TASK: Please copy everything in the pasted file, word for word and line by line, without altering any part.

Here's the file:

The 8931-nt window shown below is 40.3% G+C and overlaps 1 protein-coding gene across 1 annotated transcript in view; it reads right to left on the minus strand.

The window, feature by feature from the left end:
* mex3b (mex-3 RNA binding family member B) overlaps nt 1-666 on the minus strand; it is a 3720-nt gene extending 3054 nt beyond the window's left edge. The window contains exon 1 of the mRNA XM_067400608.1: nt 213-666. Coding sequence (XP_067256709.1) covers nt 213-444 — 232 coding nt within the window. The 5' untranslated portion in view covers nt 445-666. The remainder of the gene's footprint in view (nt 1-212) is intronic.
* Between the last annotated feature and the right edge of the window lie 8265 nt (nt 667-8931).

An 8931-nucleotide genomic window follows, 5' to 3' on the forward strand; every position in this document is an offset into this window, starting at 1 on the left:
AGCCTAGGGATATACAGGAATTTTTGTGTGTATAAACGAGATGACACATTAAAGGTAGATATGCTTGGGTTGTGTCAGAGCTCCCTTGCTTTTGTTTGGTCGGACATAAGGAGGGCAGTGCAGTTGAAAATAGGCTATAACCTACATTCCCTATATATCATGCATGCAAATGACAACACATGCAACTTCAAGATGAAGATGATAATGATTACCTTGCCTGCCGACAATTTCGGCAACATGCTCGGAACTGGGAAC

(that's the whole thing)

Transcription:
The 8931-nt window shown below is 40.3% G+C and overlaps 1 protein-coding gene across 1 annotated transcript in view; it reads right to left on the minus strand.

The window, feature by feature from the left end:
* mex3b (mex-3 RNA binding family member B) overlaps nt 1-666 on the minus strand; it is a 3720-nt gene extending 3054 nt beyond the window's left edge. The window contains exon 1 of the mRNA XM_067400608.1: nt 213-666. Coding sequence (XP_067256709.1) covers nt 213-444 — 232 coding nt within the window. The 5' untranslated portion in view covers nt 445-666. The remainder of the gene's footprint in view (nt 1-212) is intronic.
* Between the last annotated feature and the right edge of the window lie 8265 nt (nt 667-8931).

An 8931-nucleotide genomic window follows, 5' to 3' on the forward strand; every position in this document is an offset into this window, starting at 1 on the left:
AGCCTAGGGATATACAGGAATTTTTGTGTGTATAAACGAGATGACACATTAAAGGTAGATATGCTTGGGTTGTGTCAGAGCTCCCTTGCTTTTGTTTGGTCGGACATAAGGAGGGCAGTGCAGTTGAAAATAGGCTATAACCTACATTCCCTATATATCATGCATGCAAATGACAACACATGCAACTTCAAGATGAAGATGATAATGATTACCTTGCCTGCCGACAATTTCGGCAACATGCTCGGAACTGGGAAC